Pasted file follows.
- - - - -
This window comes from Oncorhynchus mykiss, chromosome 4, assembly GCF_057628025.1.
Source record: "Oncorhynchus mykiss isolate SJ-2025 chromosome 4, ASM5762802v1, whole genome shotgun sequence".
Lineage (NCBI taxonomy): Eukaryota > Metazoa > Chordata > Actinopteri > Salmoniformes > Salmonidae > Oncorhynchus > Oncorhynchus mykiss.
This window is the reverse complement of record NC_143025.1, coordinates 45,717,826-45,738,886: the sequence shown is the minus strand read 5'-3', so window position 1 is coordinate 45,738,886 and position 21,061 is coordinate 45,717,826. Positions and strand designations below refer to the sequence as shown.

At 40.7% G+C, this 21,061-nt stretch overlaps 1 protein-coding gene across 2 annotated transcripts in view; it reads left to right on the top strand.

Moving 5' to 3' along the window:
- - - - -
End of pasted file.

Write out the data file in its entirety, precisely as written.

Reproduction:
This window comes from Oncorhynchus mykiss, chromosome 4, assembly GCF_057628025.1.
Source record: "Oncorhynchus mykiss isolate SJ-2025 chromosome 4, ASM5762802v1, whole genome shotgun sequence".
Lineage (NCBI taxonomy): Eukaryota > Metazoa > Chordata > Actinopteri > Salmoniformes > Salmonidae > Oncorhynchus > Oncorhynchus mykiss.
This window is the reverse complement of record NC_143025.1, coordinates 45,717,826-45,738,886: the sequence shown is the minus strand read 5'-3', so window position 1 is coordinate 45,738,886 and position 21,061 is coordinate 45,717,826. Positions and strand designations below refer to the sequence as shown.

At 40.7% G+C, this 21,061-nt stretch overlaps 1 protein-coding gene across 2 annotated transcripts in view; it reads left to right on the top strand.

Moving 5' to 3' along the window: